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Default Re: 20s Audio xfmr with deliberate shorted turns Why?

I guess that the way to test all these imaginative theories would be to test the transformer with and without the shorted winding.

These early coupling transformers were far from ideal by today's standards. They needed high inductance windings because they were fed from a high source resistance (e.g. a specified 18k for the anode resistance of an HL2 valve) and the inadequacies of the core were compensated by lots of turns of thin wire, resulting in high leakage inductance and self capacitance, resulting in a self-resonant frequency typically falling in the audio band.

I can only guess that the set sounded better with the transformer damped by those shorted turns. There may have been plenty of gain available from the valves to compensate for the reduced transformer effectiveness.

As you say, those four shorted turns with their self-resistance load of say 0.1 ohm would have a damping effect similar to connecting a load resistor across the 19000 turn secondary. A rough calculation comparing the shorted turns with the 19000 turns on the secondary, suggests the impedance ratio would be (19000/4)squared, or 475,000. Assuming that the shorted turns measure around 0.1 ohm, that would give an equivalent secondary load of 47,500 ohms - a not unreasonable figure to provide significant damping.

It would be great if you could get the set working so that you can try it with and without the shorted winding. If this isn't practicable, then you could simulate the effect by taking a frequency response measurement by feeding the primary from an audio oscillator via (say) 20k ohms to simulate the driver valve equivalent anode resistance and measuring the secondary output voltage into say 1Mohm. Doing this with the four turns open and then shorted should answer the mystery.

Martin
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Old 28th Feb 2020, 3:37 am   #18
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Default Re: 20s Audio xfmr with deliberate shorted turns Why?

Martin,
Thanks for the thorough suggestions on how ti investigate... This afternoon I started to think about pulling the chassis out of the cabinet and remembered how very difficult it was to put back. The Oak cabinet has shrunk and panel is now firmly press fit in place!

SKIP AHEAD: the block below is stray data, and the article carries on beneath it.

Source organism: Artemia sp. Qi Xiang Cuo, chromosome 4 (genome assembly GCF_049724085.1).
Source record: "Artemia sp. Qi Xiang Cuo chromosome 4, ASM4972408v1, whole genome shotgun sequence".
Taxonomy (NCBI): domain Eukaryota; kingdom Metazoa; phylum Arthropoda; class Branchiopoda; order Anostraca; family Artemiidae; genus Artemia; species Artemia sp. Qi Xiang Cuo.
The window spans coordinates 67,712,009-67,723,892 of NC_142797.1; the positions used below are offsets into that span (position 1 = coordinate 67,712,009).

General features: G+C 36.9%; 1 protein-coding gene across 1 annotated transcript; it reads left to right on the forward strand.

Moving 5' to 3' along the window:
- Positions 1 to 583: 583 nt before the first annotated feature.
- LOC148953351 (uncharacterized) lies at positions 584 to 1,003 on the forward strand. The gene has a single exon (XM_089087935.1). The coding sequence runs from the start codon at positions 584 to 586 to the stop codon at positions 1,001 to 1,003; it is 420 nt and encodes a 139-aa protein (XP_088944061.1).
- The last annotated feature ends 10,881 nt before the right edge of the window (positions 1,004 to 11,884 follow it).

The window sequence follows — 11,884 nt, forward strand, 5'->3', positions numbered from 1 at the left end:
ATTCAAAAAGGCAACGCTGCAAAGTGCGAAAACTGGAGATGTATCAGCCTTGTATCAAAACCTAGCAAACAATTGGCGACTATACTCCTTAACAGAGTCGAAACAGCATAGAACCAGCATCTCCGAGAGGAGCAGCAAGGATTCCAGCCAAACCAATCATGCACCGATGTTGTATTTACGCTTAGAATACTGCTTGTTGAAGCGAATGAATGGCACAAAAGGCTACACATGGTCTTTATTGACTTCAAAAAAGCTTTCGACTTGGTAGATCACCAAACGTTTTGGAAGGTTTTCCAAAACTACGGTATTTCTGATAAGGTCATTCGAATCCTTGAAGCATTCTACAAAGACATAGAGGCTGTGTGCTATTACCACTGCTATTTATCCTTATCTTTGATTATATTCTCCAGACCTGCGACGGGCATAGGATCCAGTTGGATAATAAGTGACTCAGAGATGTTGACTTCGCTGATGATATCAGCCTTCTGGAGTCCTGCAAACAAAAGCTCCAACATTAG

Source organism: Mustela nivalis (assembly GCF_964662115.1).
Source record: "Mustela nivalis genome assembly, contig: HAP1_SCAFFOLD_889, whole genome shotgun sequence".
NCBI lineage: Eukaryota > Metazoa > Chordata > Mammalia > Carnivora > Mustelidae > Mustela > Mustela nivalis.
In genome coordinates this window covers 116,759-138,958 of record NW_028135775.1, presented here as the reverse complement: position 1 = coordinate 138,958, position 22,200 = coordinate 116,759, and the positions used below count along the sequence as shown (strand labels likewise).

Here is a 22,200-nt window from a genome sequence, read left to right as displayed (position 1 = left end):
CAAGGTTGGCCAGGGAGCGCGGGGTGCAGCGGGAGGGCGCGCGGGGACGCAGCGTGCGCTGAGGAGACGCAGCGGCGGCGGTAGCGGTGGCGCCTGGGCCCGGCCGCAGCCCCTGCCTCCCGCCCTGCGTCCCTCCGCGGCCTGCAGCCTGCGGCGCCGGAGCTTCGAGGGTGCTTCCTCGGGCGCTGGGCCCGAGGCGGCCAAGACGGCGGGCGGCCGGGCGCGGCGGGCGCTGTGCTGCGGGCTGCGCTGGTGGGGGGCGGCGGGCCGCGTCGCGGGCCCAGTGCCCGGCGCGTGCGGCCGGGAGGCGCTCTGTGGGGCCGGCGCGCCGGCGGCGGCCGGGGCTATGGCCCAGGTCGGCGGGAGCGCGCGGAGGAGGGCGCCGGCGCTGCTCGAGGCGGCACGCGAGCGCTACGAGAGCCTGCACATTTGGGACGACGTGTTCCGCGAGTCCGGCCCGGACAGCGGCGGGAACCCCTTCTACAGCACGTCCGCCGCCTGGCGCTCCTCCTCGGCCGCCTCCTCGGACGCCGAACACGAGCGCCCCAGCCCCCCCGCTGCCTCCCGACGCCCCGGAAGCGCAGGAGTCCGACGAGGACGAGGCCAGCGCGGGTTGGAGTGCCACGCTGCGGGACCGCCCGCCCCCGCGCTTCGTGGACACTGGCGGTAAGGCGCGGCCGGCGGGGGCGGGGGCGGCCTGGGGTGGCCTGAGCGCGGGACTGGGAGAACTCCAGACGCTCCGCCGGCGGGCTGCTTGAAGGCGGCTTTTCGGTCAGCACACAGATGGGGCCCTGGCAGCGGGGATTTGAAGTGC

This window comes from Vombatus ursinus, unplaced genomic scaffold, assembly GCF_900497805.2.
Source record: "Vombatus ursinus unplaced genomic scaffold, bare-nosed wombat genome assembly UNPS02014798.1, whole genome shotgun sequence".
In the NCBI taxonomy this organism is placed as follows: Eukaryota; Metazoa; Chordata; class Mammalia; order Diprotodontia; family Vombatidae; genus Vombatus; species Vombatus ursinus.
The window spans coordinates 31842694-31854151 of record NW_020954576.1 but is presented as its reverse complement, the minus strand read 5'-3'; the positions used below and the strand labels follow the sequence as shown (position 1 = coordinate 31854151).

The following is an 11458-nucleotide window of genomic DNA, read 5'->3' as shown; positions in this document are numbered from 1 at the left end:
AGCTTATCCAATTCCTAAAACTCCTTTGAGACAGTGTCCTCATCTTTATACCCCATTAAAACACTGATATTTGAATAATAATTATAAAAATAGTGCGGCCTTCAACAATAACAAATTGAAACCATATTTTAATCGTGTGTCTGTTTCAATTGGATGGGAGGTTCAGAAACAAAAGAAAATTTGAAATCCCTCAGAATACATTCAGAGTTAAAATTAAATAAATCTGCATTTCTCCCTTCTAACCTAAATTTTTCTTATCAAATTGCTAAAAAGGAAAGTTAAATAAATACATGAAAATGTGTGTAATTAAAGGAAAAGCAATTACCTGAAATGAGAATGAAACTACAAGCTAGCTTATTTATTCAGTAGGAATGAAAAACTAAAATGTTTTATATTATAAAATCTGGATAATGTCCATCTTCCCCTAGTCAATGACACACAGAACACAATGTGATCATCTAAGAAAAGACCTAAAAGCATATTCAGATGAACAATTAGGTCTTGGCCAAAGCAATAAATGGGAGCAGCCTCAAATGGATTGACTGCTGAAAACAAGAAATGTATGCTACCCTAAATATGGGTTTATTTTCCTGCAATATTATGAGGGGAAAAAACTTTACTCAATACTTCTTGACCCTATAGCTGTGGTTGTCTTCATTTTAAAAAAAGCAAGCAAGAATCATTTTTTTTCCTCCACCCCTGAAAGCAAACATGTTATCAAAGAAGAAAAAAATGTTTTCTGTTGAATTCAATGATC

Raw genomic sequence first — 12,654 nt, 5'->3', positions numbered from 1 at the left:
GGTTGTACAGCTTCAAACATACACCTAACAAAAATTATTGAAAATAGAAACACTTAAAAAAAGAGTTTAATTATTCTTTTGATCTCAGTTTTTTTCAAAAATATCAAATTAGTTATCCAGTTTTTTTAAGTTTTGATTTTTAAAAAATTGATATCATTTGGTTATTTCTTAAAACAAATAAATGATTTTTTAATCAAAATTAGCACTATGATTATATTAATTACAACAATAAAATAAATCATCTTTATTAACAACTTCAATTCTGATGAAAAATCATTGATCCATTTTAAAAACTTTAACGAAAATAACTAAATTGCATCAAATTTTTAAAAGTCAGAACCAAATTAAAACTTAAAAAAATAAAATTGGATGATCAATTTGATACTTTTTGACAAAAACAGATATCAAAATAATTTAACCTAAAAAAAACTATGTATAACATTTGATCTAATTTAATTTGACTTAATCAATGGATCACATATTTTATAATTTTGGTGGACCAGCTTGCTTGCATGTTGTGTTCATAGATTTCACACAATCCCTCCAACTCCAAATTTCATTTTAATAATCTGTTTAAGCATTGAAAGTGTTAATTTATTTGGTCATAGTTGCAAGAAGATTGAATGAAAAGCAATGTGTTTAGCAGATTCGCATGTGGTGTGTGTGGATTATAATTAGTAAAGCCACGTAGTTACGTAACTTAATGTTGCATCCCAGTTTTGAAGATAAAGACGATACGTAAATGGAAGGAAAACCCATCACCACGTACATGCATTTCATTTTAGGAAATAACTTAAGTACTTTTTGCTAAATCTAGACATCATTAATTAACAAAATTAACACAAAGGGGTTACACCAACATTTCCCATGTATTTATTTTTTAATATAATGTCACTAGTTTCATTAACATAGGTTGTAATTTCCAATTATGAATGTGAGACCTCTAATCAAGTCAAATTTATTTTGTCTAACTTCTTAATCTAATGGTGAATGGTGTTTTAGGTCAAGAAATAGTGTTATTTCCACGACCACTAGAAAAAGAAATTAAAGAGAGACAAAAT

I plan to put it on exhibition March 26-28 and think I should not risk a hurried attempt to extract and make measurements before the exhibit. What I will do is to do a write-up of comments to place in my presentation note book.
I sure seems to me now that the purpose is most certainly to normalize frequency response one way or the other. There is supposed to be another version of this chassis where R-C coupling replaces the transformer. Apparently they judged the loss in over-all gain of the radio a penalty they could afford.

Again thanks for all the comments...

Robert
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Old 28th Feb 2020, 3:55 am   #19
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Default Re: 20s Audio xfmr with deliberate shorted turns Why?

It could have been a clever alternative to having to have a high value resistor as an anode load to define the stage gain. Back in the day high value resistors were known to be difficult to make reliable, and they were expensive and noisy.

We've all become too used to seeing valve stages with no overt anode load defining resistance and stages run to gains set by field feedback in triodes (mu-limited) where the designer was after gain at all costs.

This could have been a case where the designer had plenty of gain and could opt to trade some for a flatter audio response. Later changing it to RC coupling would support this. Finding the wire to be manganin or nichrome would fit.

David